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Curbside bus lanes heading to Ozone Park


| slicata@queenscourier.com

THE COURIER/Photo by Salvatore Licata

The busy traffic corridor of Woodhaven Boulevard in Ozone Park will soon be home to new curbside bus lanes on both sides to help alleviate congestion and make for an overall smoother ride for passengers.

Red painted bus lanes going southbound between 101st Avenue and Rockaway Boulevard and northbound between Plattwood Avenue and Liberty Avenue are set to be installed this fall, according to a DOT representative.

The lanes will serve the Q11, Q21, Q52, Q53 and the QM15 bus lines.

The exclusive lanes also help the buses reach subway connections more quickly without removing any travel lanes, according to the DOT.

The lanes will be “bus-only” for specific periods. Between Liberty Avenue and Rockaway Boulevard going southbound, the lane will be in effect from 7 a.m. to 7 p.m.

All other sections, going in both directions, will be bus-only during rush hours, from 7 a.m. to 10 a.m. and 4 p.m. to 7 p.m.

“This part of the boulevard is definitely a problem area,” said Jessica Nizar, a representative from Rider’s Alliance and an advocate for the Bus Rapid Transit for NYC coalition effort. “These lanes will help to alleviate some of the major problems that cause traffic here.”

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Storefront counseling center to open in Howard Beach


| slicata@queenscourier.com

THE COURIER/Photo by Salvatore Licata

The New Horizon Counseling Center is getting ready to open up its newest location on Cross Bay Boulevard.

The center, located at 156-28 Cross Bay Blvd., is set to have its grand opening on Oct. 1, according to Herrick Lipton, the administrative and financial director for the center. A staple in southern Queens for over 20 years, the Howard Beach center will be its third location in the area, with the other two in Far Rockaway and Ozone Park.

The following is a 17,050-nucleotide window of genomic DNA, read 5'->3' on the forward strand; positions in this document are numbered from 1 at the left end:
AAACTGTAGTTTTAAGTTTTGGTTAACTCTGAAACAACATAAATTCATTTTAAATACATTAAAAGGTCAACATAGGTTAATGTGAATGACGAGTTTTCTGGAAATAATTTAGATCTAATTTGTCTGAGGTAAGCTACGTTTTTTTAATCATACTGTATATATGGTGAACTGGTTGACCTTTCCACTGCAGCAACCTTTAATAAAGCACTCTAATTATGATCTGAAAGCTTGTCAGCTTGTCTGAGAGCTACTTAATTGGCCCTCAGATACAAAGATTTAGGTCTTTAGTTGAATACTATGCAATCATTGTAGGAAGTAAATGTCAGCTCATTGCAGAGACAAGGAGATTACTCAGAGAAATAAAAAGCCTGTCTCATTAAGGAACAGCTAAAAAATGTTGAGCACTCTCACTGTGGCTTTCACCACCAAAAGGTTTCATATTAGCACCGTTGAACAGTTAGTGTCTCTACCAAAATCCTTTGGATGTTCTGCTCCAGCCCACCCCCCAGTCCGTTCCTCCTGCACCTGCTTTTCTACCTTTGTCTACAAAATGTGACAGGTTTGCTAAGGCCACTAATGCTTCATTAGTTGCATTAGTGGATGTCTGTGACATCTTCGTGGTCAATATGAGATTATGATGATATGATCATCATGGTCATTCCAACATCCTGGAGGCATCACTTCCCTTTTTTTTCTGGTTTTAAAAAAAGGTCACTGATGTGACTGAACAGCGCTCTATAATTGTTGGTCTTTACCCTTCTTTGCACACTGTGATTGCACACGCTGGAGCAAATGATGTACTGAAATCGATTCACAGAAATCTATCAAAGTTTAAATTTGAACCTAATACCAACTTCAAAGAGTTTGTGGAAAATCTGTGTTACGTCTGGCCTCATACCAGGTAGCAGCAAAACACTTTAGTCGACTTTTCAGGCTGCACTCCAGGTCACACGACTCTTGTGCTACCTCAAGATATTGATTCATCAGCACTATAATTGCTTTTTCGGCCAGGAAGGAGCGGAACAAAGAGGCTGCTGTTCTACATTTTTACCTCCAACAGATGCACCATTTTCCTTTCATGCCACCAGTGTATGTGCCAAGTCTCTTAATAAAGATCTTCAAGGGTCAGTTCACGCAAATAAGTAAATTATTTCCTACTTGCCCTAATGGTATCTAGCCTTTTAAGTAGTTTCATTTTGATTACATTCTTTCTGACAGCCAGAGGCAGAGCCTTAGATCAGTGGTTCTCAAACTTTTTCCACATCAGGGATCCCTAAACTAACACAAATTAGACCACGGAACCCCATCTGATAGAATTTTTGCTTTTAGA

“Empowering individuals and strengthening the community is our motto,” Lipton said. “We cover all different types of needs the community might have.”

New Horizon is a nonprofit behavioral health organization, servicing people of all ages and covering every type of behavioral health need. It also hosts programs around the community, including neighborhood events and after-school programs.

Unlike many counseling centers, New Horizon uses a storefront approach because it likes to immerse itself in the neighborhood and be a part of it, Lipton said.

New Horizon will have staff available for walk-ins and have psychiatrists and social workers on site. It will also provide individual, group and psychotherapy counseling.

“Reception has been very good,” Lipton said. “We are here to aid the communities that we are in. ”

To learn more about New Horizon Counseling Center, visit www.nhcc.us.

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Ozone Park A train stations to be fully repaired by the end of September


| slicata@queenscourier.com

THE COURIER/Photo by Salvatore Licata

The A train will soon pull into newly renovated subway stops in Ozone Park.

The 88th Street and 104th Street stations, on the Queens-bound side, are expected to reopen at the end of September, after about five months of repair work, according to an MTA spokeswoman. The repairs and replacements being made at the stops, which were started in May, are part of a $39 million capital project for five designated stations along the A line on Liberty Avenue in Ozone Park.

The scope of work being done at the stops includes repairs or replacements of mezzanine-to-platform stairs; mezzanine floors, doors and windows; and interior and exterior walls, the spokeswomen added.

Furthermore, each station will be painted, canopied, have better lighting in the mezzanine areas and have its railings replaced. The MTA has also worked to add new artwork to each of the stations with the help of the MTA Arts for Transit. The artwork will be displayed on the platforms’ windscreen walls.

The capital project called for station renewals of these two stations along with 80th St.-Hudson St., Rockaway Boulevard and 111th St.-Greenwood Avenue.

The MTA did not immediately give a timetable for the completion of the other three train stations.

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First Queens Art Intervention Day to offer interactive projects throughout borough


| aaltamirano@queenscourier.com

Photos by RPGA Studios

Communities throughout Queens are set for an artistic intervention, looking to inspire, educate and empower residents and feed the pulse of the borough.

The nonprofit studio Rego Park Green Alliance, which uses creative methods to address community issues, will host the first Queens Art Intervention Day on Sept. 27 throughout the borough from Long Island City to the Rockaways.

“We see something that we are not happy with and we try to think about how we can fix it in a creative way,” said Yvonne Shortt, who started the studio and is currently the executive director.